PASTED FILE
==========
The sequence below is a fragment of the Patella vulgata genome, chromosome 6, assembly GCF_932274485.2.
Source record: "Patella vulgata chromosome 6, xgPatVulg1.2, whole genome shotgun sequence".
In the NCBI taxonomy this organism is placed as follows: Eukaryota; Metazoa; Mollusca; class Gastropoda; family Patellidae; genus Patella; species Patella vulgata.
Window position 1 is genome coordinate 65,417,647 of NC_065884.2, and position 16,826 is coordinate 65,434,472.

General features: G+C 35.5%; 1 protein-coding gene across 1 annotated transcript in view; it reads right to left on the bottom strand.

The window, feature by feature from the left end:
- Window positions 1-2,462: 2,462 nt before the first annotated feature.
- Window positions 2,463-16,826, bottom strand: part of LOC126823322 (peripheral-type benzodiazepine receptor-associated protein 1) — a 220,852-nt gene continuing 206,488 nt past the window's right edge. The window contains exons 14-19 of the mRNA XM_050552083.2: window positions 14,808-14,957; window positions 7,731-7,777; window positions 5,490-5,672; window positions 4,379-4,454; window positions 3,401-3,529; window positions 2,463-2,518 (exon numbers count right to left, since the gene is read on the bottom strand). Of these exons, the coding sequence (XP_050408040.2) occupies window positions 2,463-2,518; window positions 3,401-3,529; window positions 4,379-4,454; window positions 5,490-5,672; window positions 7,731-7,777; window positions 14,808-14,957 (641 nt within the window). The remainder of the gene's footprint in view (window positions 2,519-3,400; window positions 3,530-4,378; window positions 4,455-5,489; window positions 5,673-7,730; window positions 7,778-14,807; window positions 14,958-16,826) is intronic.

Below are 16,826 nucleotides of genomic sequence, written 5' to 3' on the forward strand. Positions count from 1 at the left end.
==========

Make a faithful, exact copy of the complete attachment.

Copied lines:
The sequence below is a fragment of the Patella vulgata genome, chromosome 6, assembly GCF_932274485.2.
Source record: "Patella vulgata chromosome 6, xgPatVulg1.2, whole genome shotgun sequence".
In the NCBI taxonomy this organism is placed as follows: Eukaryota; Metazoa; Mollusca; class Gastropoda; family Patellidae; genus Patella; species Patella vulgata.
Window position 1 is genome coordinate 65,417,647 of NC_065884.2, and position 16,826 is coordinate 65,434,472.

General features: G+C 35.5%; 1 protein-coding gene across 1 annotated transcript in view; it reads right to left on the bottom strand.

The window, feature by feature from the left end:
- Window positions 1-2,462: 2,462 nt before the first annotated feature.
- Window positions 2,463-16,826, bottom strand: part of LOC126823322 (peripheral-type benzodiazepine receptor-associated protein 1) — a 220,852-nt gene continuing 206,488 nt past the window's right edge. The window contains exons 14-19 of the mRNA XM_050552083.2: window positions 14,808-14,957; window positions 7,731-7,777; window positions 5,490-5,672; window positions 4,379-4,454; window positions 3,401-3,529; window positions 2,463-2,518 (exon numbers count right to left, since the gene is read on the bottom strand). Of these exons, the coding sequence (XP_050408040.2) occupies window positions 2,463-2,518; window positions 3,401-3,529; window positions 4,379-4,454; window positions 5,490-5,672; window positions 7,731-7,777; window positions 14,808-14,957 (641 nt within the window). The remainder of the gene's footprint in view (window positions 2,519-3,400; window positions 3,530-4,378; window positions 4,455-5,489; window positions 5,673-7,730; window positions 7,778-14,807; window positions 14,958-16,826) is intronic.

Below are 16,826 nucleotides of genomic sequence, written 5' to 3' on the forward strand. Positions count from 1 at the left end.